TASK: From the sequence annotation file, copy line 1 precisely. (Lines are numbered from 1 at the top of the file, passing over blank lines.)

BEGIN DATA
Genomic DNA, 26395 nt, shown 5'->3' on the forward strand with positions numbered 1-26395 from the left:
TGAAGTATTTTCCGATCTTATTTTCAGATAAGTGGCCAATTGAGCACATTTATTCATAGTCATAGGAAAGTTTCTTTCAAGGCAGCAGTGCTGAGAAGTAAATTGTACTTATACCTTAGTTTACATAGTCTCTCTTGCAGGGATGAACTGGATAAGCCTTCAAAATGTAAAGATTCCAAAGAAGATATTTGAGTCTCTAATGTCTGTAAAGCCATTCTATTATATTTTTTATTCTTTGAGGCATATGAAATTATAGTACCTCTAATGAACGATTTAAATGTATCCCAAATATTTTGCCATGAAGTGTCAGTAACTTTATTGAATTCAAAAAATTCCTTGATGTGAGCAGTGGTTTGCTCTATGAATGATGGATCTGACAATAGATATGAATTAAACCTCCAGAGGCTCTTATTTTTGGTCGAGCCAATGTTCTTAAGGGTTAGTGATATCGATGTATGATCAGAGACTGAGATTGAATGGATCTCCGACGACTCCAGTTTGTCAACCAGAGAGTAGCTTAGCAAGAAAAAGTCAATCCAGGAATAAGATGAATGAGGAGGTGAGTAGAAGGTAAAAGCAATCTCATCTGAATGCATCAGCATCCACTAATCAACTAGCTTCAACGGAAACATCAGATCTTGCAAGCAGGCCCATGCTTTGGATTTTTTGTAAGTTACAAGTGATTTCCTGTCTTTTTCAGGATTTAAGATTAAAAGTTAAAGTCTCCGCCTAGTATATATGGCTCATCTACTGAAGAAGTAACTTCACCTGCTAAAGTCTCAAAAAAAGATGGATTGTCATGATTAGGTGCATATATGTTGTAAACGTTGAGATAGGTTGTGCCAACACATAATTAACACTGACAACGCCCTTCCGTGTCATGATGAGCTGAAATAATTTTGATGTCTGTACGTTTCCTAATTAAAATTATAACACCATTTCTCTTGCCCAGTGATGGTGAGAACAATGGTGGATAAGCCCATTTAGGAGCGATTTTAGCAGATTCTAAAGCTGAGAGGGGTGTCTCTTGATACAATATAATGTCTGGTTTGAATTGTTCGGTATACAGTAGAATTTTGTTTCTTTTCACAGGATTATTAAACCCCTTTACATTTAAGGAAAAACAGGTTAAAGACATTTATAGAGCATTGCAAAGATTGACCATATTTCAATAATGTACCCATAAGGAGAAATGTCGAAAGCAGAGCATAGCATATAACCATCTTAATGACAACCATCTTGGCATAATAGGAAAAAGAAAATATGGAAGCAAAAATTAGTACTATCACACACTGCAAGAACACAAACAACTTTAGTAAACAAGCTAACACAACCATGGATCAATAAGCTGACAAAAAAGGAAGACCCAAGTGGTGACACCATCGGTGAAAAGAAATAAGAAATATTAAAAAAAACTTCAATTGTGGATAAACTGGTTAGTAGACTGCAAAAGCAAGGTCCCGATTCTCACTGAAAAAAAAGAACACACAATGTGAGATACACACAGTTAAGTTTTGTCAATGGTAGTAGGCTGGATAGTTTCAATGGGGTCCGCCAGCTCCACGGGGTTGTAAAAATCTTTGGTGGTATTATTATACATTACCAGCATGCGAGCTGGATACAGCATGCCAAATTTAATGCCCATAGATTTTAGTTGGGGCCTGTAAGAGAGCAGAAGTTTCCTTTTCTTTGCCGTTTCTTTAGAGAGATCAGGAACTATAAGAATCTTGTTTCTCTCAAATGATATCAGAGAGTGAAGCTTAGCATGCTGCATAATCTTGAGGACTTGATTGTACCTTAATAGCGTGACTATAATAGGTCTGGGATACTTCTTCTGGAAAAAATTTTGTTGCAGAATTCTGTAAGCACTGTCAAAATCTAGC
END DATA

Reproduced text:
Genomic DNA, 26395 nt, shown 5'->3' on the forward strand with positions numbered 1-26395 from the left: